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Mumbai’s civic schools equipped with all amenities, say college students

While many students, who had signed up for the activity, did so for a chance to attend a musical concert by rock band, Coldplay, the activity turned out to be a fulfilling experience.

mumbai Updated: Nov 14, 2016 09:16 IST
Musab Qazi
A college student  interacts with students of a civic school during the study visit. The students inspected classrooms, laboratories and toilets and, on Saturday, submitted a report of their findings to the BMC.
A college student interacts with students of a civic school during the study visit. The students inspected classrooms, laboratories and toilets and, on Saturday, submitted a report of their findings to the BMC.(Global Citizen)

Last month, when students from various city colleges visited schools run by Brihanmumbai Municipal Corporation (BMC), they were in for a surprise. Contrary to their expectations, they found most of the schools equipped with the required infrastructure.

The visit, which was part of an effort to involve youth in achieving United Nations’ Sustainable Development Goals, was arranged by the Indian chapter of Global Citizen, a non-profit in New York. Under this initiative, the students visited 100 BMC schools across 24 wards and took stock of their infrastructure. They inspected classrooms, laboratories and toilets and, on Saturday, submitted a report of their findings to the BMC.

While many students, who had signed up for the activity, did so for a chance to attend a musical concert by rock band, Coldplay, the activity turned out to be a fulfilling experience.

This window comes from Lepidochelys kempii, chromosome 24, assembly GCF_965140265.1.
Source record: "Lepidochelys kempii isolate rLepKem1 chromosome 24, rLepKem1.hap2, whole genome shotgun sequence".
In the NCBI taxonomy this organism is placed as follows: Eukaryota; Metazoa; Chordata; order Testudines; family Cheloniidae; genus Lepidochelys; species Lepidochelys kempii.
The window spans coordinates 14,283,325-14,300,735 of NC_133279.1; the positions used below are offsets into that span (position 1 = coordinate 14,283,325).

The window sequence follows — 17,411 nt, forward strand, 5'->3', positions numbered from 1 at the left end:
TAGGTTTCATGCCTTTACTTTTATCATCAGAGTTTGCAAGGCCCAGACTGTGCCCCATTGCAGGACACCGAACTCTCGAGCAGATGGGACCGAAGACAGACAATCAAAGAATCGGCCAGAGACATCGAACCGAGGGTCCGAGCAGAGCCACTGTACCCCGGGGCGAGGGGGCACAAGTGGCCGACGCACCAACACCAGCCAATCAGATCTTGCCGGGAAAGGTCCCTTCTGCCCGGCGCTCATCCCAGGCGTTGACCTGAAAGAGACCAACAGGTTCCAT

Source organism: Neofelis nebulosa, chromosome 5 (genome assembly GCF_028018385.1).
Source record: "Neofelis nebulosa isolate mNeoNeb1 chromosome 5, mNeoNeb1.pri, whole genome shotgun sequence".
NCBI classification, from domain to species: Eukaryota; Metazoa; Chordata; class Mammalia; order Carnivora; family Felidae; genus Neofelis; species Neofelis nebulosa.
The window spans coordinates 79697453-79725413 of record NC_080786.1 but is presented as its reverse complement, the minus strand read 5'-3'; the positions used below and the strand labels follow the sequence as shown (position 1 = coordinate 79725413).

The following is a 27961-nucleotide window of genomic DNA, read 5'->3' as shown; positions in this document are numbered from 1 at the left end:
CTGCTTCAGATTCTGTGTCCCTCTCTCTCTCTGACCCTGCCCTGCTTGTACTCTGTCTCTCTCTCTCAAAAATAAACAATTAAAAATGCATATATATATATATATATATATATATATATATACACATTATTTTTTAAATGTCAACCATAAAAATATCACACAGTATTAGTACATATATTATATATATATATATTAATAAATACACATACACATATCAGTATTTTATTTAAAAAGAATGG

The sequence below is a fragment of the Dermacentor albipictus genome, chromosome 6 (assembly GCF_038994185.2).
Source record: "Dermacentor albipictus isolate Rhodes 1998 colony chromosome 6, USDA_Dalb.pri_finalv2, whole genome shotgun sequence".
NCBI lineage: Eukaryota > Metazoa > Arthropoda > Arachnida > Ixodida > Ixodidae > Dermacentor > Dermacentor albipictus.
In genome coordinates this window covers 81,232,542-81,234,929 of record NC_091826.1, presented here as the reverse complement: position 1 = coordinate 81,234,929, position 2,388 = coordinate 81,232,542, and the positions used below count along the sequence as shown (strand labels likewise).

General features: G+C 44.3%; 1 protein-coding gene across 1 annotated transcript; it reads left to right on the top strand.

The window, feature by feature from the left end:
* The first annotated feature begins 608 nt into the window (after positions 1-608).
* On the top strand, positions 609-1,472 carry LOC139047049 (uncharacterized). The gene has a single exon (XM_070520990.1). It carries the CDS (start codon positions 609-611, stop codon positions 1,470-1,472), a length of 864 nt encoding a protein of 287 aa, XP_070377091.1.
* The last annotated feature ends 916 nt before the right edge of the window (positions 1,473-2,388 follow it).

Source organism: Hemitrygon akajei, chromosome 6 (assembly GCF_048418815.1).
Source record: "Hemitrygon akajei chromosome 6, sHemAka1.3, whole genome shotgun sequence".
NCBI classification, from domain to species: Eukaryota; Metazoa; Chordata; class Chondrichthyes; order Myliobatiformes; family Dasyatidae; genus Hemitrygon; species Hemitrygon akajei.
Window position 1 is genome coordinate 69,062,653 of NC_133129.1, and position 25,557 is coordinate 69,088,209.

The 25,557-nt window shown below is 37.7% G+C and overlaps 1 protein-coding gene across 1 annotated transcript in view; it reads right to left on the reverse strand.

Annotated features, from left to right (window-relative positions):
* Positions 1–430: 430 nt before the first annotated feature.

Arfa Shaikh, an MBA student of KJ Somaiya College, Vidyavihar, said, “Our visit to Pali Chimbai School in Pali Hill was an eye-opener. The school has good computer facilities, and even a virtual classroom. The students are taught basic computer programming, which is not taught in many private schools.”

Ankita Bhatia, a volunteer from IEC College, Bandra, said this initiative turned out to be a good learning experience. “We got to observe how the underprivileged children learned. We spoke to them and their teachers, who told us about the pros and cons of studying in civic schools.”

The students also said that these schools need to improve their infrastructure. In some schools, the children are cramped into small classrooms, while the toilets are unhygienic, they said. “I would often complain about facilities in my school, but now, I am grateful,” said Bhatia.

Arnav Sahni from the policy team of Global Citizen India said that the organisation is trying to mobilise youth to work for quality education, gender equality and water sanitation — three of the 17 Sustainable Development Goals — in the country. “We use popular culture as a hook to ensure mobilisation on a large scale. We want youngsters to not just come for the concert, but also to get involved in social causes,” he said.

Following its study of BMC schools, the group hopes to make industries allot some of their corporate social responsibility funds towards filling the gaps in public education.